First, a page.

Protecting your company from employee theft
The key is having multiple checks and balances in place
Dennis L. Morgan, a partner in the law firm of Cooper Cargill Chant, North Conway and Berlin, is a former assistant prosecuting attorney for Cuyahoga County, Ohio. He can be reached at 603-356-5439 or email@example.com.
Trust is an important part of any business relationship, whether that relationship is between employer and employee, employer and subcontractor, or business and customer. It is difficult, if not impossible, to have effective and productive working relationships without trust. However, being too trusting can be an expensive mistake.
Businesses can be vulnerable to theft in many areas, from merchandise to cash, materials, equipment, tools, information and industrial trade secrets, administrative fraud and embezzlement.
Here's a common scenario: A family-owned company grows to the point that the owners decide to hire a bookkeeper. Initially the owners sign the checks prepared by the bookkeeper, but over time, the bookkeeper is tasked with both writing checks and signing them with a stamp.
The business continues to do well and have a good cash flow. Then, due to a sale, transfer of the business to the next generation of the family, or other event, an auditor is brought in to review the company's books, and it's found that there's a problem.
By writing checks to regular suppliers for non-existent invoices, then voiding them and writing checks to herself, the bookkeeper was able to embezzle a significant amount of money over a period of years. Once the arrest of the bookkeeper and the embezzlement is made public, it's found that the bookkeeper also worked for other businesses, and had embezzled from them as well.
Why didn't these businesses pick up on the loss of such significant amounts of money? First, the money was bled out over time, during which the businesses had a good cash flow. Second, there were no checks and balances in place.
It's at this point that the business owner typically hires an attorney to try to recover the money. Unfortunately it may be too late.
Criminal charges may be brought and, although a business may be awarded money as part of a restitution order, if the employee didn't make large purchases, such as real estate, boats or cars, and instead spent or gave away much of the money, there is likely very little to recoup.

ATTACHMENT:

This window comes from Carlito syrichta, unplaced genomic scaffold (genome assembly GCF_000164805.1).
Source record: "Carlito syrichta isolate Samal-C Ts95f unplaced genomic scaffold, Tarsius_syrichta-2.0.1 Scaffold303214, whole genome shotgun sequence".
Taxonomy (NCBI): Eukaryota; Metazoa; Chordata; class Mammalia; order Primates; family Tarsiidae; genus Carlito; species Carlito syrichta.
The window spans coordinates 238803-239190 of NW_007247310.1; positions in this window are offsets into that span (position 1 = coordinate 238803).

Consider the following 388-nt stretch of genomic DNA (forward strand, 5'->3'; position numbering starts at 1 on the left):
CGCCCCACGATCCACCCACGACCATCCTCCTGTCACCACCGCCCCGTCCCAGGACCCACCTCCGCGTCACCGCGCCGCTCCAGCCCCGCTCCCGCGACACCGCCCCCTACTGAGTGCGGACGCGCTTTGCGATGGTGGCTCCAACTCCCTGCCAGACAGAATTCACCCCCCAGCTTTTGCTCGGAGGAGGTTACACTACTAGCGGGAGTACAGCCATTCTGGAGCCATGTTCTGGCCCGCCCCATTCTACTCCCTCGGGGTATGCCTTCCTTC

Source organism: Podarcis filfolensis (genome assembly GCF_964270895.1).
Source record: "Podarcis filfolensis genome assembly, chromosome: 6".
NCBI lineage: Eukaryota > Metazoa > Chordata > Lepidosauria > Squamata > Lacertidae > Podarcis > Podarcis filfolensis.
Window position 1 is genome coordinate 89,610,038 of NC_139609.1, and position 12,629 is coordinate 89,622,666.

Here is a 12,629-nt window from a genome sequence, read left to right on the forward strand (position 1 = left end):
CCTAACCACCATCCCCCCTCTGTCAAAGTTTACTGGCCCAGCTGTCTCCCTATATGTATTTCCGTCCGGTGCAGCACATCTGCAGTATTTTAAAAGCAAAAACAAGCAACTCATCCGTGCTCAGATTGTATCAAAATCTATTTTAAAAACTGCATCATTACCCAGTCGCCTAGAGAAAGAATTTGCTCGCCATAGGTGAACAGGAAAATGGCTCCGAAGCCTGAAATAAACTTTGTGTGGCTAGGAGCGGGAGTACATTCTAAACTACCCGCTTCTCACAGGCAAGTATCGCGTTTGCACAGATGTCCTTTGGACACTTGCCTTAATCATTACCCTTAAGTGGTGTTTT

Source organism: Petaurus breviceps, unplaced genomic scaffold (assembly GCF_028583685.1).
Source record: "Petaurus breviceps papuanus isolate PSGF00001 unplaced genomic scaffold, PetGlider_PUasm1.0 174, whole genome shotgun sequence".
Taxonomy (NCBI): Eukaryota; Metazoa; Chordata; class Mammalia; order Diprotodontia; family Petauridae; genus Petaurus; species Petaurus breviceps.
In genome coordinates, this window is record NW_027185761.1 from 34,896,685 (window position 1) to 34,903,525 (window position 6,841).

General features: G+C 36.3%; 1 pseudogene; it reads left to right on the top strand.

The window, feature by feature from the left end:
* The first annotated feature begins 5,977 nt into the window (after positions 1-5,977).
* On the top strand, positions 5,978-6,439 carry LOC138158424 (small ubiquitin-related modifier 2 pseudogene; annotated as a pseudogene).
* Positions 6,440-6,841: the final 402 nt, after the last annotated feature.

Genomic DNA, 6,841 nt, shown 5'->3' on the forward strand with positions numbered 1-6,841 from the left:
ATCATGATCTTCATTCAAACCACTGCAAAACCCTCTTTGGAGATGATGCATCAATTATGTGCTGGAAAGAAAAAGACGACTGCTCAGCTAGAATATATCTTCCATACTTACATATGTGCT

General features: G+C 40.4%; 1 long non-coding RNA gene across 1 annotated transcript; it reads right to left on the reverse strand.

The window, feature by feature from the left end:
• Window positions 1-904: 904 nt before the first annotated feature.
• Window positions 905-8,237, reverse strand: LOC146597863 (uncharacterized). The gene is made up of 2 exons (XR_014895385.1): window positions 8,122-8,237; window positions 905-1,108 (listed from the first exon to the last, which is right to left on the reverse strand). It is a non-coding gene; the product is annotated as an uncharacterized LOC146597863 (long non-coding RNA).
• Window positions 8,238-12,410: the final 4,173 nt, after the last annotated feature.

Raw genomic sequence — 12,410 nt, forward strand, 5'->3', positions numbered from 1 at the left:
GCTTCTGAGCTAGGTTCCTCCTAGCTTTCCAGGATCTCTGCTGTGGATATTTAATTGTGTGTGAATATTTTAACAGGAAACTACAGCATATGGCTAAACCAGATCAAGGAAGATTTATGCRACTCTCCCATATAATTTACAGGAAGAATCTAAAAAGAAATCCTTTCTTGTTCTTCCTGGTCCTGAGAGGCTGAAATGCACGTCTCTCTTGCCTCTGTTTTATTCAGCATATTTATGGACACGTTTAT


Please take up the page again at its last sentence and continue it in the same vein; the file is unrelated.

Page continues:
Civil lawsuits can also be filed in an attempt to recover the stolen property, but this process can be slow-moving, expensive and may have limited results. The best way to address this problem is to ensure it doesn't occur.
What can a business do to prevent this from ever happening? Have multiple checks and balances in place:
• Hire carefully. Do background checks on potential employees. Subcontractors should have solid references over a period of time and be bonded or insured.
• Who signs the checks is important. If it's a third party, you could be at risk.
• Never give one employee or subcontractor the ability to both write and sign checks. Dual controls are important.
• If you use a stamp for signatures, lock it up and restrict access.
• When signing checks, be sure to match the invoice with the check.
• Have the books reviewed on a regular basis by a CPA.
• Train employees to recognize fraud: what it looks like, and if they see it, to report it. For example, have multiple employees working in an area so that work process of all individuals can be observed by many people. Cross-train employees so that they are familiar with these financial processes and can easily review and ensure that there is nothing questionable occurring.
Be sure you have fidelity bond/employee dishonesty insurance in place to cover employee theft. Making sure that you have ample coverage is also very important.
If you suspect your business may be a victim of fraud, proceed quickly but cautiously. Consider using outside experts, such as a certified fraud examiner or certified public accountant. Calling an attorney experienced in this type of theft who can assist in this is also a wise consideration as well.
If your company currently doesn't have safeguards in place, you should seriously consider implementing sound internal security procedures to protect your company’s assets.
Dennis L. Morgan, a partner in the law firm of Cooper Cargill Chant, North Conway and Berlin, is a former assistant prosecuting attorney for Cuyahoga County, Ohio. He can be reached at 603-356-5439 or firstname.lastname@example.org.Edit ModuleShow Tags